Leveson Inquiry: 'Newsroom pressure' on ethics
The culture of newsrooms puts great pressure on journalists' ethics, the Leveson Inquiry has heard.
Journalism students were usually taught ethics but feared losing their jobs if they did not do what was expected of them, media academics said.
Many people entering the profession were initially quite "idealistic", Professor Steven Barnett of the University of Westminster said.
The inquiry is looking at the "culture, practices and ethics of the media".
Professor Barnett said: "There's an abundance of people who are keen, eager, quite idealistic about their view of what journalism can do, what they can achieve as journalists, the role of journalism in a democratic society."
But when they entered the workplace they were told that if they did not do what was asked of them they could be replaced by other "young, willing recruits", he said.
"I'm talking specifically now about the kinds of national tabloid newspapers where a lot of these problems have occurred," he said.
Angela Phillips, who runs the print journalism programmes at Goldsmiths, University of London, said the courses taught students to be ethical, knowing that when they started work they would be "under constant pressure".
Some journalists "get trapped" working for tabloids as they pay more than other newspapers, and "go with it" for financial reasons, she said.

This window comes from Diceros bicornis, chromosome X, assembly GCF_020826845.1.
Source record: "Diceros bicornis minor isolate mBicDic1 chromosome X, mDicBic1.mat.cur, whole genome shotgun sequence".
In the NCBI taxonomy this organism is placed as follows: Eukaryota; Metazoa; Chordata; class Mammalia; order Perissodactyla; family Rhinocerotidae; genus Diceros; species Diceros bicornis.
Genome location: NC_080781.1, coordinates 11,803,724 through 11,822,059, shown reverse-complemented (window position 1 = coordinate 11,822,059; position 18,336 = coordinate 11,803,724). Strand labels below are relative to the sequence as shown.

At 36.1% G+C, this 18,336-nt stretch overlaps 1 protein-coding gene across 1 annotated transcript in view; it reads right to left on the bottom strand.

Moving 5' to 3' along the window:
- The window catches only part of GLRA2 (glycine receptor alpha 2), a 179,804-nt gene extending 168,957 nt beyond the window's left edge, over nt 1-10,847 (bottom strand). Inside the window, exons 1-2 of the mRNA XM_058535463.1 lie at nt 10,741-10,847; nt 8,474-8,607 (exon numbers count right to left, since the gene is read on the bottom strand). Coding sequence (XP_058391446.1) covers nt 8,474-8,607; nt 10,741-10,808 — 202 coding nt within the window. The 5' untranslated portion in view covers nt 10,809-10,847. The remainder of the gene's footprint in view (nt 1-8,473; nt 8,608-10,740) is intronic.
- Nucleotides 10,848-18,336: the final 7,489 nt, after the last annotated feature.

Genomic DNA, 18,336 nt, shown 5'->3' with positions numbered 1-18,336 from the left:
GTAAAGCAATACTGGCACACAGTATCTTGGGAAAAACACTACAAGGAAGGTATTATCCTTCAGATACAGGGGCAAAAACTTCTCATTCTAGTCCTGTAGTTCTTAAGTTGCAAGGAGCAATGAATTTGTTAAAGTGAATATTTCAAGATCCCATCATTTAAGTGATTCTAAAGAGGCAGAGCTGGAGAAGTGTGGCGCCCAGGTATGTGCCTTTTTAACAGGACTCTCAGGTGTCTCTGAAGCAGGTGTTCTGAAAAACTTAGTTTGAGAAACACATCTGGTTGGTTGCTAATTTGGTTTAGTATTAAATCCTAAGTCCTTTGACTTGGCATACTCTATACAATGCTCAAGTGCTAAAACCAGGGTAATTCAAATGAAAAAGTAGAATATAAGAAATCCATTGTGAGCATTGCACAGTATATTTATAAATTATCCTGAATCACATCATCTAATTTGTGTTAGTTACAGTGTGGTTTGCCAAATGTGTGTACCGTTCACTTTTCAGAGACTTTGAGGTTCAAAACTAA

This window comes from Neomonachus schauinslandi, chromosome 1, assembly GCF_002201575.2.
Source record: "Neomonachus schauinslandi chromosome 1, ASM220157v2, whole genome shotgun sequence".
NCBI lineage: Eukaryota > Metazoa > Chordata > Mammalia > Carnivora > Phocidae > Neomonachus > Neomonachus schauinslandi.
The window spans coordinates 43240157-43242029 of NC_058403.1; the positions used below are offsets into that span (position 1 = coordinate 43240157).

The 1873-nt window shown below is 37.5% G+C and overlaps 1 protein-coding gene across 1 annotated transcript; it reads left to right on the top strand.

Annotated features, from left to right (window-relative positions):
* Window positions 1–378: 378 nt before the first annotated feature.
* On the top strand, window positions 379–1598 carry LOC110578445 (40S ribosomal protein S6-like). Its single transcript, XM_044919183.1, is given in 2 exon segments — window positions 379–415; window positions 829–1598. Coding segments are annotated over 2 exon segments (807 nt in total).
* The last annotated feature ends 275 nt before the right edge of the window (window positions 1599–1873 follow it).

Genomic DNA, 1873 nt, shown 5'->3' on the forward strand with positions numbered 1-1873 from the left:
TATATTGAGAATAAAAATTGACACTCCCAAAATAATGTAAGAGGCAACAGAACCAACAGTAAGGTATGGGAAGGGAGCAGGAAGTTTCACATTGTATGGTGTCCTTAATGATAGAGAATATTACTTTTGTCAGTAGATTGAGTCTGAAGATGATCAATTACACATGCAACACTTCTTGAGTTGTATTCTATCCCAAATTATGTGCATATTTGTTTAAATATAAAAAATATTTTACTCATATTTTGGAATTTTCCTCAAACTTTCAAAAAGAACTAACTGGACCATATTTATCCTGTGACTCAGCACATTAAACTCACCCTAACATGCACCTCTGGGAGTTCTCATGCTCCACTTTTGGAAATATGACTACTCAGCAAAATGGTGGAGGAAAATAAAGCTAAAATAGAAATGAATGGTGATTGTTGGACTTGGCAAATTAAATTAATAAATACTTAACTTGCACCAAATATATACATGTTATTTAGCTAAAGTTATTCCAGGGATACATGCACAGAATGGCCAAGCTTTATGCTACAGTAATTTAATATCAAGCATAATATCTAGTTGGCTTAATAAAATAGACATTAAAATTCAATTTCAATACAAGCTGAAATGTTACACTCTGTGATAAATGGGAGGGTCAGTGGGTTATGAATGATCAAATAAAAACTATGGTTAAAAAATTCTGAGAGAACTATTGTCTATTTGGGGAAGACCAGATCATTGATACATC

The academics said only a "small corner" of the journalists' training diploma, run by the National Council for the Training of Journalists, addressed "ethical questions".Art and skill
The positive side of tabloid journalism was also emphasised at the hearing on Thursday.
Professor Barnett, a former Observer columnist, said there was an "art and a skill" to good tabloid journalism.
"The issue is getting the best of that while avoiding those egregious excesses that we've seen over the last couple of years," he said.
Ms Phillips said tabloids were "really funny a lot of the time".
"I don't think we want everyone to be the same as the Guardian, the Telegraph, the Times and the Independent," she added.
Lord Justice Leveson said he did not want to "beat down" the mid-market or the tabloid press, saying: "They do, in large part, an enormously valuable job."
The problem was trying to "draw the line", he said.
The academics also attacked politicians for not doing enough to rein in the press.
Julian Petley, professor of screen media and journalism at Brunel University, said politicians were too "terrified" of the press to tackle the question of regulation.
They also discussed ways of solving the problems that led to the inquiry. These included giving an automatic right of reply to people written about in papers, and creating a parliamentary definition of public interest.
Lord Leveson's inquiry is looking at the "culture, practices and ethics of the media" and whether the self-regulation of the press works.
Prime Minister David Cameron set up the inquiry after the News of the World admitted intercepting voicemail messages of prominent people to find stories.
The inquiry has already seen a procession of celebrities who said they had been victims of press practices and a number of journalists who offered a view on the workings of tabloid newsrooms.